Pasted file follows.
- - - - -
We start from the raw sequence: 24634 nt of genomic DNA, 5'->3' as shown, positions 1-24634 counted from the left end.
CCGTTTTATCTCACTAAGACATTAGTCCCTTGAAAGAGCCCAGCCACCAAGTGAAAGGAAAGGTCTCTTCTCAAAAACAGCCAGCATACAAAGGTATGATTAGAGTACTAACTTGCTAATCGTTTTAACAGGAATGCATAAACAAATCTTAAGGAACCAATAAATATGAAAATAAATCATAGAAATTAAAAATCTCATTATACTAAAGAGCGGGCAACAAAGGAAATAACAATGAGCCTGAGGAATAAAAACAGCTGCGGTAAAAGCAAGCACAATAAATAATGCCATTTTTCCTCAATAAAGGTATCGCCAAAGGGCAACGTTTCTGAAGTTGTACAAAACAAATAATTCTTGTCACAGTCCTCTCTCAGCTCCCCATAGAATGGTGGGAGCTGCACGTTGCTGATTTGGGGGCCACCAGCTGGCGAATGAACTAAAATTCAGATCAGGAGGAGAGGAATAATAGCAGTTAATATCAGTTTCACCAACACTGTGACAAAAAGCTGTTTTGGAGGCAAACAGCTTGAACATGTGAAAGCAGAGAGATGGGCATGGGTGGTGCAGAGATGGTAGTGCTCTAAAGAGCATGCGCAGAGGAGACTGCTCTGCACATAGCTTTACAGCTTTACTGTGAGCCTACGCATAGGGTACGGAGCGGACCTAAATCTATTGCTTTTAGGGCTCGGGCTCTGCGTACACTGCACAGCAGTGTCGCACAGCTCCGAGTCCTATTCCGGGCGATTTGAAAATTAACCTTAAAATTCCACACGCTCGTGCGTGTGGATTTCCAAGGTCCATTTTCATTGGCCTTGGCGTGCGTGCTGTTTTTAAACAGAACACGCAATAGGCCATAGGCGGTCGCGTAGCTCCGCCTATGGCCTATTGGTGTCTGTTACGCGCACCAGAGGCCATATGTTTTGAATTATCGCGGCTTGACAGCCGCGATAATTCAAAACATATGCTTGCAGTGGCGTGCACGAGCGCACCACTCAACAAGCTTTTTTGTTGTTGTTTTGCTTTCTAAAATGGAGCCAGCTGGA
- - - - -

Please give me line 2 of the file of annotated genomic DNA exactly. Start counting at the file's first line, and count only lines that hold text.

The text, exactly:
CCGTTTTATCTCACTAAGACATTAGTCCCTTGAAAGAGCCCAGCCACCAAGTGAAAGGAAAGGTCTCTTCTCAAAAACAGCCAGCATACAAAGGTATGATTAGAGTACTAACTTGCTAATCGTTTTAACAGGAATGCATAAACAAATCTTAAGGAACCAATAAATATGAAAATAAATCATAGAAATTAAAAATCTCATTATACTAAAGAGCGGGCAACAAAGGAAATAACAATGAGCCTGAGGAATAAAAACAGCTGCGGTAAAAGCAAGCACAATAAATAATGCCATTTTTCCTCAATAAAGGTATCGCCAAAGGGCAACGTTTCTGAAGTTGTACAAAACAAATAATTCTTGTCACAGTCCTCTCTCAGCTCCCCATAGAATGGTGGGAGCTGCACGTTGCTGATTTGGGGGCCACCAGCTGGCGAATGAACTAAAATTCAGATCAGGAGGAGAGGAATAATAGCAGTTAATATCAGTTTCACCAACACTGTGACAAAAAGCTGTTTTGGAGGCAAACAGCTTGAACATGTGAAAGCAGAGAGATGGGCATGGGTGGTGCAGAGATGGTAGTGCTCTAAAGAGCATGCGCAGAGGAGACTGCTCTGCACATAGCTTTACAGCTTTACTGTGAGCCTACGCATAGGGTACGGAGCGGACCTAAATCTATTGCTTTTAGGGCTCGGGCTCTGCGTACACTGCACAGCAGTGTCGCACAGCTCCGAGTCCTATTCCGGGCGATTTGAAAATTAACCTTAAAATTCCACACGCTCGTGCGTGTGGATTTCCAAGGTCCATTTTCATTGGCCTTGGCGTGCGTGCTGTTTTTAAACAGAACACGCAATAGGCCATAGGCGGTCGCGTAGCTCCGCCTATGGCCTATTGGTGTCTGTTACGCGCACCAGAGGCCATATGTTTTGAATTATCGCGGCTTGACAGCCGCGATAATTCAAAACATATGCTTGCAGTGGCGTGCACGAGCGCACCACTCAACAAGCTTTTTTGTTGTTGTTTTGCTTTCTAAAATGGAGCCAGCTGGA